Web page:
What Constitutes as Literature?

The first major question that was brought to my attention through Nick Montfort’s article, “Interactive Fiction’s Fourth Era,” was what constitutes as literature? Webster’s dictionary defines literature as “writings in prose or verse; especially writings having excellence of form or expression and expressing ideas of permanent or universal interest” (Merriam-Webster). This definition made me ponder whether or not interactive fiction constitutes as literature. Many of the works of interactive fiction are, indeed, written in forms of prose and use various narrative techniques to tell a story or a plot. The difference between interactive fiction and literature in the traditional sense is that, in classic literature, the author narrates the story completely without reader interaction or input. In contrast, interactive fiction allows the “interactor”—or reader—to inform their own story and pattern of narration; the commands given by the “interactor” determine the computer’s narration, essentially indicating that the audience can determine rhetoric based on their choices (Montfort 2).

Interactive fiction affords possibilities that are impossible in print literature. While choose your own adventure books offer readers various decisions along their journey, interactive fiction allows the audience to view images that simulate real life experiences and incorporate personal text within the narration. Readers become a part of the story in a way that is unfeasible in traditional literature. Additionally, interactive fiction ensures that the reader is knowledgeable about the text before the “interactor” can proceed in the narration. Montfort states that progress can only be made “because the interactor, like one who solves a literary riddle, has deeply understood the working of this unusual world” and the text within (Montfort 5). The audience must read and comprehend the text before advancing in the storyline whereas readers of print literature can continue reading without understanding the textual content. Interactive fiction forces readers to explore and understand the text in ways that cannot be enforced in traditional literature.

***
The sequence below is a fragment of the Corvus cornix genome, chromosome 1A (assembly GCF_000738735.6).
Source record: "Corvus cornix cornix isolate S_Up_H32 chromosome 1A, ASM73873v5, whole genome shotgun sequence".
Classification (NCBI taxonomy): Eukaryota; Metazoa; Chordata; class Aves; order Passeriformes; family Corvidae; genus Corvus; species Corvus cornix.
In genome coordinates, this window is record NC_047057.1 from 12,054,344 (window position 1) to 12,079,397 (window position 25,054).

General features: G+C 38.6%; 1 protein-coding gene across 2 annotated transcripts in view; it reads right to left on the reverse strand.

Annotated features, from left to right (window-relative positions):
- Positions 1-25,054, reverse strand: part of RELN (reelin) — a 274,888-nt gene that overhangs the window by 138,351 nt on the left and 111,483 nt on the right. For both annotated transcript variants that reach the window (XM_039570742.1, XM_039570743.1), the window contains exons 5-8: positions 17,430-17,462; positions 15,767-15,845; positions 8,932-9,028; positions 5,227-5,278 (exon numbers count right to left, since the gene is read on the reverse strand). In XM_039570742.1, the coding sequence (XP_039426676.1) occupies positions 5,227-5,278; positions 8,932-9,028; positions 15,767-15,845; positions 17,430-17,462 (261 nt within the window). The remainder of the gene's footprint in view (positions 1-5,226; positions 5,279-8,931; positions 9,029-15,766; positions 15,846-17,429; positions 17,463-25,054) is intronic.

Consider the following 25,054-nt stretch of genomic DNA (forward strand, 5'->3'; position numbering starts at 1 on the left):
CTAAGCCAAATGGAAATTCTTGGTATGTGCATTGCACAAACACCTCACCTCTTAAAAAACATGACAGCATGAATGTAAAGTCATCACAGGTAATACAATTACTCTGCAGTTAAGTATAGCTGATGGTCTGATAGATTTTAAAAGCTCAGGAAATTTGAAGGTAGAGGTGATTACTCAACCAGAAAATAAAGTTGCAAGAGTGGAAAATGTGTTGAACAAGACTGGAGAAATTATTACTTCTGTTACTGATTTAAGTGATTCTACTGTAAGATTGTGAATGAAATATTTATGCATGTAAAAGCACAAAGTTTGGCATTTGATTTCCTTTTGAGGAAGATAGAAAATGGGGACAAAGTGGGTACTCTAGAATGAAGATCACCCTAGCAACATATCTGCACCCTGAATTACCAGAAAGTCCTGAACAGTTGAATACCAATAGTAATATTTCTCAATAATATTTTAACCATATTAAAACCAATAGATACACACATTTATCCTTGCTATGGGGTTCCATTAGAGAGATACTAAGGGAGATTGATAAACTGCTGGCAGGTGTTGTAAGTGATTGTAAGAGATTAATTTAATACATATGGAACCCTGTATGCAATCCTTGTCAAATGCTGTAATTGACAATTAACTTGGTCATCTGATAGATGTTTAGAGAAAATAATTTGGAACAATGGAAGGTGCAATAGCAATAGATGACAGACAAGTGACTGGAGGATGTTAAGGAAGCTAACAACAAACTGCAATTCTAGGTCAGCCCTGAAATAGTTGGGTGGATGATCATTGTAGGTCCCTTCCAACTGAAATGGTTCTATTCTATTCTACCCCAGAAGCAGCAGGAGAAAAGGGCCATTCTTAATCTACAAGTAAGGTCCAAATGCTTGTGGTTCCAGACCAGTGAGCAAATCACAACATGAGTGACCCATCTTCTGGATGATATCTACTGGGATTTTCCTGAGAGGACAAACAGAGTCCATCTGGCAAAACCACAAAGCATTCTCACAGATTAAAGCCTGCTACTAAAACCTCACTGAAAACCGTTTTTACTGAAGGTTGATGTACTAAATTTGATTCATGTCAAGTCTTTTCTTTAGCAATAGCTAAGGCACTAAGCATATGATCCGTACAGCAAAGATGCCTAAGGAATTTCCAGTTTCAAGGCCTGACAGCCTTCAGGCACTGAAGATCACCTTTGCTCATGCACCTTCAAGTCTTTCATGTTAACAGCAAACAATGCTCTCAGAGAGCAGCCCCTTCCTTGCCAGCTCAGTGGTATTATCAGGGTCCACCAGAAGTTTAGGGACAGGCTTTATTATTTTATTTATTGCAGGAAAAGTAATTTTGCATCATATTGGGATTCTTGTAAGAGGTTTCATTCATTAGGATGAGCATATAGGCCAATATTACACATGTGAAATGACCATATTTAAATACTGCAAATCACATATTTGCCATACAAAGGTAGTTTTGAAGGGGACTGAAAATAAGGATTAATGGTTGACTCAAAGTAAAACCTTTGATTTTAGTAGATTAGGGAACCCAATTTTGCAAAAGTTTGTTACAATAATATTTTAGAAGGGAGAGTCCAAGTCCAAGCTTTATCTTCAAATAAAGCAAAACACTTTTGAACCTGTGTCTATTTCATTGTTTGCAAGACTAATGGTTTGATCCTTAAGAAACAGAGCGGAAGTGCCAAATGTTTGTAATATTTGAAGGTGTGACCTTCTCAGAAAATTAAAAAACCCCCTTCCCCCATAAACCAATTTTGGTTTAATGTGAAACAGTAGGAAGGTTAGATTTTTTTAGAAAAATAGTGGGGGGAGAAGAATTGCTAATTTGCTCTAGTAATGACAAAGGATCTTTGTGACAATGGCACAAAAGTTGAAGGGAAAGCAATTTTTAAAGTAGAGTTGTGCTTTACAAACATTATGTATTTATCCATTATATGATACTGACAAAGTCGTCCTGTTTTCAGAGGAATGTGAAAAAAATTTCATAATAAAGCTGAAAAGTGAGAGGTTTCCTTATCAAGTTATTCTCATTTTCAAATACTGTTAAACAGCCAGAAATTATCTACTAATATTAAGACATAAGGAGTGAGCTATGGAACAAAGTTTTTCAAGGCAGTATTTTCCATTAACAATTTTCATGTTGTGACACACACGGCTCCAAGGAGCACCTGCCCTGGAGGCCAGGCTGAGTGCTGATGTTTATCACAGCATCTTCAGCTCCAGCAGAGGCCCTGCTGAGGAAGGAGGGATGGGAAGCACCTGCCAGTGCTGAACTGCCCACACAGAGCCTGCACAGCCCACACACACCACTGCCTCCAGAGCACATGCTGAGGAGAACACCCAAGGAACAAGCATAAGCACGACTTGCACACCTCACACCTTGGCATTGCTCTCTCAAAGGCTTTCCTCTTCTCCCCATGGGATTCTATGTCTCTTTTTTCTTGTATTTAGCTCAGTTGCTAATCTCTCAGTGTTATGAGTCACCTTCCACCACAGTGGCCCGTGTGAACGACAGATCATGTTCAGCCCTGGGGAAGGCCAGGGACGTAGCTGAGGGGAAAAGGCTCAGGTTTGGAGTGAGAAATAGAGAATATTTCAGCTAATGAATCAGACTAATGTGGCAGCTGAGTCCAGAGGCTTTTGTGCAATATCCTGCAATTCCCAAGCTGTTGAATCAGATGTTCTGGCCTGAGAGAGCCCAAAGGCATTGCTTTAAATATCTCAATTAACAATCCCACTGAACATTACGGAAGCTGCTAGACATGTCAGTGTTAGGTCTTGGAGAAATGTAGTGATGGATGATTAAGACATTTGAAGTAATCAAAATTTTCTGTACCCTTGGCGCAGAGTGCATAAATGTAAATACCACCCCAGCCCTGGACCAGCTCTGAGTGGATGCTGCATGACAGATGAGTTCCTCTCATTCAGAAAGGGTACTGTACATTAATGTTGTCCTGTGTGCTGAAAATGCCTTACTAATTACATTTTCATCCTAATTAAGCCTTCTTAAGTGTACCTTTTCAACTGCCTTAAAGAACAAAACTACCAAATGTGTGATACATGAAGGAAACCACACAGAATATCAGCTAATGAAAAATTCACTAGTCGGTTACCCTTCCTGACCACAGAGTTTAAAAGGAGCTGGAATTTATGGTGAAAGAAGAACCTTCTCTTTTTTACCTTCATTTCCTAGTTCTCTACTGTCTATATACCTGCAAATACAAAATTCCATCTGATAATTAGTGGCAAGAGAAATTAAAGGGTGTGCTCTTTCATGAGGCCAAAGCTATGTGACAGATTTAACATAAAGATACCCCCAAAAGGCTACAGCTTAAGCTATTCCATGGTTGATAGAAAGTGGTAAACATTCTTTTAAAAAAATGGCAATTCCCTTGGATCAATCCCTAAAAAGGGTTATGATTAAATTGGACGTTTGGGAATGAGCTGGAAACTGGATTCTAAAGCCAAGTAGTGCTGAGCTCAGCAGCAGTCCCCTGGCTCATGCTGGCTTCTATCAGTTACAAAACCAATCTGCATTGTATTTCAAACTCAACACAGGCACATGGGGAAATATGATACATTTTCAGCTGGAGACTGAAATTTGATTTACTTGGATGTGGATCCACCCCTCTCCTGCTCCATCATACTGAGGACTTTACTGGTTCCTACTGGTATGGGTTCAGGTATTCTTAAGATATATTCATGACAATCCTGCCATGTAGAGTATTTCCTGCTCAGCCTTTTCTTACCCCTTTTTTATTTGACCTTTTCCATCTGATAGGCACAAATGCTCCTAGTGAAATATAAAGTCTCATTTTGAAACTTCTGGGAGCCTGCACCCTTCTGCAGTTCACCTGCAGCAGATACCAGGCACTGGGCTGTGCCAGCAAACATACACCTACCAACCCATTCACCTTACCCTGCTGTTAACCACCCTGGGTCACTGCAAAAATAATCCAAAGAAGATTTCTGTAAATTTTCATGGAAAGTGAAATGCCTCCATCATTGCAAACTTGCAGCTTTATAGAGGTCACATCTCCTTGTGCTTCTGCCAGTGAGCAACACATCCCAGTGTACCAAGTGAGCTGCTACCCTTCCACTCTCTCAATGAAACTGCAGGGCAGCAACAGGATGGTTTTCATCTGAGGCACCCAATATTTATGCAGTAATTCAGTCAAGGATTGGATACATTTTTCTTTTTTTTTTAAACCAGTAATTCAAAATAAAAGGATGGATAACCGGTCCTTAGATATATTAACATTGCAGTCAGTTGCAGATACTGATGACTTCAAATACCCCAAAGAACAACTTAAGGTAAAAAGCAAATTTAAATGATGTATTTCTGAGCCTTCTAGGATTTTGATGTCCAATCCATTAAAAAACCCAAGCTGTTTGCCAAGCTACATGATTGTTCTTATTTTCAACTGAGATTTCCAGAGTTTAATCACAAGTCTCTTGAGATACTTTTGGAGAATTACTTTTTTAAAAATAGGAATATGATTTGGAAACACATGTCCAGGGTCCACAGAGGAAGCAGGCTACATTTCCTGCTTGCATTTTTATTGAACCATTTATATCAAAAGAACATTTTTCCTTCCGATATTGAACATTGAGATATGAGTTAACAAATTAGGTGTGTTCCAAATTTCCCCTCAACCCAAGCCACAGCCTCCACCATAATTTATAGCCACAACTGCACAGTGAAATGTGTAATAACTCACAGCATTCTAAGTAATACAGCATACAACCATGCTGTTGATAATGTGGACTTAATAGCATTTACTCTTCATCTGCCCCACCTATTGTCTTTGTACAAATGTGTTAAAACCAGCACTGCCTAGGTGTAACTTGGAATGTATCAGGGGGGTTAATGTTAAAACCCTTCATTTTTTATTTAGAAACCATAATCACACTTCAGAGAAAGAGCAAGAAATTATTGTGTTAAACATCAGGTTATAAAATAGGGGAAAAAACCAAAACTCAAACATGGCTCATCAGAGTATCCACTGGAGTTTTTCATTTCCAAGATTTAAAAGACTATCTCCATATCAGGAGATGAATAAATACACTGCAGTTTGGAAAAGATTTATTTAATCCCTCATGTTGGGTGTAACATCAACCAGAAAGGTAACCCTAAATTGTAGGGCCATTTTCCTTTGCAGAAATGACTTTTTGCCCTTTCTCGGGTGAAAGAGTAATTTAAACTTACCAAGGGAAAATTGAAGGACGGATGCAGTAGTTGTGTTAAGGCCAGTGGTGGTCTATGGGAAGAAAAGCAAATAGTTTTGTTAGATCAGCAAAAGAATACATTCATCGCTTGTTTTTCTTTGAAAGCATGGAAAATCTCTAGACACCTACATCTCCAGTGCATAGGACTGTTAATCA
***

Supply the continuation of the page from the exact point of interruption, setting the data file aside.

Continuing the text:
The journey through interactive fiction ensures greater analysis and comprehension in order for the narration to continue. Furthermore, interactive fiction attempts to bridge the gap between literature and video games through a complex weaving of text, textual analysis, real-life simulation, and interactive role-playing. While Monfort realizes that interactive fiction does not produce the same level of in-depth textual analysis like traditional literature, he is optimistic about the future opportunities and progression of interactive literature as he believes it will be able to “[further develop]…the ability to narrate” (Montfort 7). If this form of digital media is continually developed, it will be able to bridge the gap between “the literary establishment, the art world, and academia,” creating the opportunity for many users to study and understand the capabilities of language through this digital medium (Montfort 7). In conclusion, interactive fiction can be viewed as a work of literature, yet its potential poses even greater possibilities in portraying text and narration through a literary lens.